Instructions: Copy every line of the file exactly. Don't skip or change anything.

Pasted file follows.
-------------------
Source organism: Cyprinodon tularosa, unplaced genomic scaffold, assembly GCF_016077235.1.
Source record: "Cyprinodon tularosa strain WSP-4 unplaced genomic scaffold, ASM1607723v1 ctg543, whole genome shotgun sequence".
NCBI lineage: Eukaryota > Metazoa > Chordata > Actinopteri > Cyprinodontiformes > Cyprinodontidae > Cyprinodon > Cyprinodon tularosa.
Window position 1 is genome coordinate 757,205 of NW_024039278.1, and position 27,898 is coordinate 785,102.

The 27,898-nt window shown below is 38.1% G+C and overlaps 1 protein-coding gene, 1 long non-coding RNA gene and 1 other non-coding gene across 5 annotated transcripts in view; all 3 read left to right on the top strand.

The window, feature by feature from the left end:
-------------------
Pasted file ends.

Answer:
Source organism: Cyprinodon tularosa, unplaced genomic scaffold, assembly GCF_016077235.1.
Source record: "Cyprinodon tularosa strain WSP-4 unplaced genomic scaffold, ASM1607723v1 ctg543, whole genome shotgun sequence".
NCBI lineage: Eukaryota > Metazoa > Chordata > Actinopteri > Cyprinodontiformes > Cyprinodontidae > Cyprinodon > Cyprinodon tularosa.
Window position 1 is genome coordinate 757,205 of NW_024039278.1, and position 27,898 is coordinate 785,102.

The 27,898-nt window shown below is 38.1% G+C and overlaps 1 protein-coding gene, 1 long non-coding RNA gene and 1 other non-coding gene across 5 annotated transcripts in view; all 3 read left to right on the top strand.

The window, feature by feature from the left end: